Grieves offers audiences more emotional depth and substance into his latest release than can possibly be noted in a single review. ‘Breath of Air’ is just one of the many deeply moving songs included in the album’s sequencing. He exhibits just as much emotion in the album’s opener, ‘Rain Damange.’ This song shows its own emotion, but in a manner different from that of ‘Breath of Air.’ Grieves exhibits some more attitude in this song, writing, “The gap toothed rapper is back/With a bag full of dynamite strapped to my back/Rhymesayers/Put the logo on the back/If ever you were looking/Now you know where I’m at.” He’s joined by collaborator Benjamin Lewis on this track, who introduces himself with just as much attitude, stating, “Name’s Benjamin/Same as I ever been/Sippin’ on a glass of ice cold Templeton/Cloud city/Rain water on the brim/Runnin’ with my back against the wind.” The old school DJ work backing this re-introduction for Grieves adds all the necessary flavor to the song to make it an instant hit among audiences. Things don’t stop here, either as audiences will hear on the album’s second song, ‘Whoa is Me.’
‘Whoa is Me’ is one more example of just how much Grieves has to offer his audiences on his new album. This song is perhaps stylistically the closest that Grieves comes to being anything like Eminem. The call and response of sorts used in this song is something that Eminem is known for using in his records. He writes in an almost tongue-in-cheek fashion here, “My dog died/When you were 6/Really/I guess I’ve never gotten over it/Dark cloud constantly hovering over me/I’ve been a bad seed ever since the ovaries/Momma looked at me/And told me what it was/Said boys got a shadow big enough to block the sun/But it’s all said and done/I’m comfortable and numb/To the fact that I’m constantly sweatin’ under the gun/But it’s worth it/Ain’t it/My friends think I’m famous/My manager wants to put his foot inside of my anus/Haven’t gotten a decent night’s sleep now in ages/And all I got to show is empty loose leaf pages/It piles up but that’s the life that I’m used to/Pressin’ up against the knife with a loose screw/Sing the blues and everybody assumes you could use a little old fashioned down home talking to.” The song’s lyrical side presents more of a frustrated feeling than the depressed emotion expressed in ‘Breath of Air.’ But at the same time, that little call and response of sorts that is also used in the song’s second verse hints at the subject trying to not let everything get him down. The whole of that call and response alongside the song’s musical side and lyrical bite exhibits such sensibility from Grieves. It also exhibits quite a bit of talent once again on the part of Grieves just as with the songs on his previous albums. Whether it be this song, those previously mentioned or those not mentioned, every song included in Winter & The Wolves is itself part of a whole that any hip-hop and rap fan will enjoy.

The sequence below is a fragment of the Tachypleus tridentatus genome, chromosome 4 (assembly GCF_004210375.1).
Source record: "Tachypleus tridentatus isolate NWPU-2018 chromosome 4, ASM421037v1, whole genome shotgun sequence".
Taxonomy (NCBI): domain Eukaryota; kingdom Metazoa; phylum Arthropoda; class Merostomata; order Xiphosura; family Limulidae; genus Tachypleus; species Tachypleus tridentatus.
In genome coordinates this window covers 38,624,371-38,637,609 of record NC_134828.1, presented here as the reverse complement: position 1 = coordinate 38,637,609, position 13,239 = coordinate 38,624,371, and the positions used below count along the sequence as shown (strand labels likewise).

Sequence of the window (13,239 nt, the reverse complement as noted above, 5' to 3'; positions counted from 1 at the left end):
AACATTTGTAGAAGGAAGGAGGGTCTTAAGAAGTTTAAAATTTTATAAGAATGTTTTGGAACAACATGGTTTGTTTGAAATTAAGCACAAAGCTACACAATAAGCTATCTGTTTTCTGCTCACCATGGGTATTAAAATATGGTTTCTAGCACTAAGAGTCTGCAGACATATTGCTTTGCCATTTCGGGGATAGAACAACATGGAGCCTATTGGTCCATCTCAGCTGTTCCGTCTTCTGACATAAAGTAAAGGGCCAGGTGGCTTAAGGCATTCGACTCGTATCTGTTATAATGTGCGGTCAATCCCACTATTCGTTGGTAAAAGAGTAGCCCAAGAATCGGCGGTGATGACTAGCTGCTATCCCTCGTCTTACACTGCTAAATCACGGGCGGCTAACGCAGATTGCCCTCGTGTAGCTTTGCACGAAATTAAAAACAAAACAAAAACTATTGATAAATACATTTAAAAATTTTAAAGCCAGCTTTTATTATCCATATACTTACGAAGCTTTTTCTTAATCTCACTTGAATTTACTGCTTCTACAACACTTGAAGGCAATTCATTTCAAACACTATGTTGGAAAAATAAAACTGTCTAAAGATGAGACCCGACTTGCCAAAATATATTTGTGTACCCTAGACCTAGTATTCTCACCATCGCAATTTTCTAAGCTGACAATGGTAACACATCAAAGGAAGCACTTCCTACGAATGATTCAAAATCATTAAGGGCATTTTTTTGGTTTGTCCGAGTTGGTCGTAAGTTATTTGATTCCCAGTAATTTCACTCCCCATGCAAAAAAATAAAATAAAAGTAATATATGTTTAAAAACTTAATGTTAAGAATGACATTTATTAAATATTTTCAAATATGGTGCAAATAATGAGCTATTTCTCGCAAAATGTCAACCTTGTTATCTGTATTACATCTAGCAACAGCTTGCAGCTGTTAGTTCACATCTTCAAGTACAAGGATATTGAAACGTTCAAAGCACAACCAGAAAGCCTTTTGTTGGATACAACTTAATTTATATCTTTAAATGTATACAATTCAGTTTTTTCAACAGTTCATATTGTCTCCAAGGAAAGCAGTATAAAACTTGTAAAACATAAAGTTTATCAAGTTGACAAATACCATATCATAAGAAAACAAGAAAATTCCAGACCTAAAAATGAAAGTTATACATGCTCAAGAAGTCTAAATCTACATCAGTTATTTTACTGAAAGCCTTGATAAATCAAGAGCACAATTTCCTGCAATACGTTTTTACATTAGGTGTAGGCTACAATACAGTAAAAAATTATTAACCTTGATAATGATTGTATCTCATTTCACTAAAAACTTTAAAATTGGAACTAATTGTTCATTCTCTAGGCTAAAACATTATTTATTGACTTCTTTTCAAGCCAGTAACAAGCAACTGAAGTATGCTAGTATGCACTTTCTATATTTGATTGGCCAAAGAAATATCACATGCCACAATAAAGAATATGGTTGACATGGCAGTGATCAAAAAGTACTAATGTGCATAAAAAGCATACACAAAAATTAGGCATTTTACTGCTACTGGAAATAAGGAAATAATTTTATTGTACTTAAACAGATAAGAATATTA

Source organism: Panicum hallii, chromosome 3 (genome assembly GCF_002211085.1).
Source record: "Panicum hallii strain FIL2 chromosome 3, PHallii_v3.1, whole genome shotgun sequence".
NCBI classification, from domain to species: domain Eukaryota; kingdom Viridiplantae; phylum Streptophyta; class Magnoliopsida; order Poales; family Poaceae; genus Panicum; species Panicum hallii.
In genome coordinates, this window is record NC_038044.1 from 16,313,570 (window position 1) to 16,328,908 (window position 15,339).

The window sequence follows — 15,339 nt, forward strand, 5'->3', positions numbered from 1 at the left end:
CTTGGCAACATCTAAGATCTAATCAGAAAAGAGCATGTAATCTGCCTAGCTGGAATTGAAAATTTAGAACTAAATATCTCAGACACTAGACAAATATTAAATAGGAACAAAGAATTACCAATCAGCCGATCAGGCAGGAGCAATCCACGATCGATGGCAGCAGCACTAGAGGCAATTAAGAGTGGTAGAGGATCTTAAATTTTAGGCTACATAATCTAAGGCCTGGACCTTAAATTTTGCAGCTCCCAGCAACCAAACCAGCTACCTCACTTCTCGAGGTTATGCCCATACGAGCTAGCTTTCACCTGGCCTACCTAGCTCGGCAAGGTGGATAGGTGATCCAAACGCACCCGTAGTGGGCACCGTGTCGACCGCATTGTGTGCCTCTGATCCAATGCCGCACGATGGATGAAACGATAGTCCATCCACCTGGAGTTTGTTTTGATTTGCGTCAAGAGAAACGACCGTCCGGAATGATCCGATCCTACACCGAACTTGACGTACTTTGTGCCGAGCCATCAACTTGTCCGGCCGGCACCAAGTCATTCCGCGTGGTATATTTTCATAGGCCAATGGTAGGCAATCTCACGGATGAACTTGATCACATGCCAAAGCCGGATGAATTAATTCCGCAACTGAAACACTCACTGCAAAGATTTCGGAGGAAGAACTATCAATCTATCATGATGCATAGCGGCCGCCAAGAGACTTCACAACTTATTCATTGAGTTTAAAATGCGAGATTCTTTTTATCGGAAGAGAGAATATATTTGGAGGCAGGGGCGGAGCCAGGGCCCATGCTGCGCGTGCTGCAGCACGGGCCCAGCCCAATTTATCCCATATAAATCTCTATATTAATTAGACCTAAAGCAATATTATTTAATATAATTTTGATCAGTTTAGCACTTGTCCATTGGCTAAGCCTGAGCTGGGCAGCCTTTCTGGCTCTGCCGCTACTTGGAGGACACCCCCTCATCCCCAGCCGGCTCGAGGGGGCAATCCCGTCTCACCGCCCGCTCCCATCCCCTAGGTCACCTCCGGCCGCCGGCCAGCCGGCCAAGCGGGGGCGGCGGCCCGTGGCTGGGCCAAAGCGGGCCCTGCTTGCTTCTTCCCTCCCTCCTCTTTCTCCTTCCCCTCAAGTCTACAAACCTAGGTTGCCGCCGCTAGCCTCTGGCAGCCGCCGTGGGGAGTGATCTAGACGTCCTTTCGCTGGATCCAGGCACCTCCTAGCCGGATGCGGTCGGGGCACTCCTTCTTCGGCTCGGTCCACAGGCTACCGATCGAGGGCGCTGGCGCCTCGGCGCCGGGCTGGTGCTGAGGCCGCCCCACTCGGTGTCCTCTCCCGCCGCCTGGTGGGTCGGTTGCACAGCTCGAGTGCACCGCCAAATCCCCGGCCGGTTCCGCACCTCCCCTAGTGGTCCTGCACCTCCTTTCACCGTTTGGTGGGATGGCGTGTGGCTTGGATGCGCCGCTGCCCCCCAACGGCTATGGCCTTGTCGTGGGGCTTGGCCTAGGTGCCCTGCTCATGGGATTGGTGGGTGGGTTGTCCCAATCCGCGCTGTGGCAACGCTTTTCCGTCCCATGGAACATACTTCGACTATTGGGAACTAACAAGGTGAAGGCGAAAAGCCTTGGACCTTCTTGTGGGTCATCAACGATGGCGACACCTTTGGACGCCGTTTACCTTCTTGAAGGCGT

Winter & The Wolves is available now in stores and online. It can be ordered directly via Grieves’ Facebook page and via the Fifth Element store at http://www.facebook.com/Grievesmusic and http://fifthelementonline.com/collections/grieves/products/grieves-winter-the-wolves. Grieves is currently touring in support of his new album and will perform live in Chapel Hill, North Carolina next Monday, July 28th at Local 506. Tickets for the show can be purchased online at http://www.ticketfly.com/purchase/event/537299. Fans can keep up with Grieves’ latest tour updates, news and more online via his official Facebook page and his official website, http://www.grievesmusic.com. To keep up with the latest sports and entertainment reviews and news, go online to http://www.facebook.com/philspicks and “Like” it. Fans can always keep up with the latest sports and entertainment reviews and news in the Phil’s Picks blog at http://philspicks.wordpress.com.